Neal raises a good point - often some skeptic meme gets raised and I run around all excited looking to rebut it asap - then it fades away quickly. On the other hand, some issues raise up and don't get responded to quickly enough and suddenly we find the skeptics have framed the issue in the public's mind. Think Climategate.

So it's a judgement call from issue to issue - you ignore an issue and it gets out of your control or you address it and give it more oxygen. It's a fine line to tread. If we think an issue has legs, then it's definitely worth expending some effort to put up a rebuttal that will serve as a resource for all the 'foot soldiers' out there arguing in blogs and forums. In this case, the skeptic meme is "hah, GRACE overestimated ice loss, nothing to worry about there". Will that argument have legs? I doubt it as we have multiple estimates of ice loss all giving a broadly consistent answer.  But it might be worth publishing a general rebuttal that gives an overview of the various estimates just to communicate the robustness of our understanding of ice loss - an all-purpose rebuttal for the varied attacks on ice loss data. Eg - an argument like "ice sheet mass loss is overestimated" (hmm, clunky wording but you get the idea).

2010-09-16 11:21:30Comment
Robert Way

My thinking is Ice Sheet losses are overestimated would be a good post to do and to add to the rebuttal list. This way we can have a end all resource to site back to with the Greenland is gaining ice, Antarctica is gaining ice, and It is too cold to lose ice arguments. Frankly they are all close to the same argument (with the exception of the antarctic one which uses sea ice) so perhaps if I do an advanced rebuttal to ice sheet losses are overestimated then I can have something concrete to work down from.
2010-09-16 11:22:13Comment
Robert Way

I will have to figure out how to make a graph that can show all the estimates well without being too confusing...
2010-09-16 12:03:35#130 Ice Sheet losses are overestimated
John Cook


Have added a new argument to the rebuttal list, #130 Ice Sheet losses are overestimated. I would imagine for the advanced rebuttal, you could grab a lot of content from your existing blog posts, turn it into a one-stop shop on ice loss.

Will be a good link for your WUWT comments :-)

2010-09-28 19:43:02

OK, clearly it's going to be necessary to address this GRACE issue ASAP.  The new Greenland blog post was just posted and already one commenter after another is saying that the GRACE data are overestimated.  Clearly, that argument has gotten a lot of traction!
2010-09-28 23:42:08Addressing ice loss argument
John Cook

I expected someone to bring it up but I was surprised at the amount of comments on Robert's Greenland post. Yes, obviously the Wu paper has traction. A quick response is required. Only problem is like ocean heat measurements, there's still a lot of uncertainty over GRACE data. In a sense, the Greenland post does address the central issue - we have multiple lines of data pointing to accelerating ice loss.
2010-09-29 00:21:13


The GRACE refinement should serve as an object lesson of how our understanding improves. 

What about a blog post using this as an example of forward thrust and promising revisitation? Wu is a preliminary approach itself. It's true that a response seems required but equally it is an opportunity to illustrate both the desperation of skeptics to leap with both feet on shreds of hope as well as a case study of how we improve ourselves.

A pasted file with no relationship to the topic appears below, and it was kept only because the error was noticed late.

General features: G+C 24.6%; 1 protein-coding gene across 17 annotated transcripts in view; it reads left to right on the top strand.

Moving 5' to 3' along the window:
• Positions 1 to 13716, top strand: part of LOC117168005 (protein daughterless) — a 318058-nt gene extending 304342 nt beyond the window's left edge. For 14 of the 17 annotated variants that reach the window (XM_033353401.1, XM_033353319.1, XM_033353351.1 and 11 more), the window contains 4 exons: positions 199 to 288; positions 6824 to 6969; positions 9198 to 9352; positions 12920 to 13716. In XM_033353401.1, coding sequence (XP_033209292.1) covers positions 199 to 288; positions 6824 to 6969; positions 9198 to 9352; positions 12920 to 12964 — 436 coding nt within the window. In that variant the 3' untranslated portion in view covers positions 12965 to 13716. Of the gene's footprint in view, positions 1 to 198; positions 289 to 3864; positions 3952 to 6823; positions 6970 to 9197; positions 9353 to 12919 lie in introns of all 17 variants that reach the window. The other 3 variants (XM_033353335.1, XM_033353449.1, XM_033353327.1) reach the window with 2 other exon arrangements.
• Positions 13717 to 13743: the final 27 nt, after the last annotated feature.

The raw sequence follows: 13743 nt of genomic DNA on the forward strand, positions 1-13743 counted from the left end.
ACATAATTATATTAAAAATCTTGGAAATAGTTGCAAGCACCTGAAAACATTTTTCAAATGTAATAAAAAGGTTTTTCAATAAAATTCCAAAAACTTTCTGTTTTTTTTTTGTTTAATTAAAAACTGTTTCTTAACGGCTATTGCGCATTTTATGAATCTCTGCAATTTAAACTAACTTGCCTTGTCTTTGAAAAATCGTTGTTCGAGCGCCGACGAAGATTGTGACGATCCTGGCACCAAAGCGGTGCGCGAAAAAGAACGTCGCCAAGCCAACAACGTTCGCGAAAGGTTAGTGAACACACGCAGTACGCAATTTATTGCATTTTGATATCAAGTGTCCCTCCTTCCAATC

Not a reason to go on the defensive, instead use this offensively.

2010-09-29 02:09:41

Why not an "aseptic" update? We should compare the numbers before and after the adjustment (see Pelto comment), confirm the recent acceleration and point to the strength of multiple lines of evidence. And concluding with "hey, that's how science works!" :)
2010-09-29 07:38:48comment
Robert Way

Having read many of the arguments there. I should have jumped in right from the start with my commentary. I sort of dropped the ball there. My feelings on this topic are mixed. I think sure I could put together a post tomorrow tonight or tomorrow which tries to address the argument that ice sheet losses are overestimated but this is kinda a whole bag of worms that i'm not sure should be opened. Perhaps I should just posted a general blog post about Wu et al. 2010.

Just kinda starting with yeah it seems there's a lot of confusion over the new estimates, here's why and so on. I don't really know whether to address it or not. I think the bamber and riva commentary is very appropriate for this topic. Either way its a hard sell. A lot of people seemed to jump on me for not including Wu et al 2010 but yet no one even knew about Bamber and Riva (2010). Little do the people know I don't even know how to make a graph like the one in the greenland estimates... Ned? Do you by any chance know how to make the boxplot graphs or the one in my greenland posts. I have not for the life of me figured it out on excel yet.
2010-09-29 08:17:32

Geez, Robert, don't kick yourself. We've all got a life (hopefully) outside of this. 
2010-09-29 08:41:42comment
Robert Way

haha I have much less of a life than I used to... sometimes it can be therapeutic to work on things like this but other times it can be downright frustrating. I think I'm just too busy right now to be contributing very regularly and that is too bad. Perhaps I should consider taking some less controversial topics :P Either way it is too bad we will never be able to have a skeptical science mixer!

But thank you for the encouragement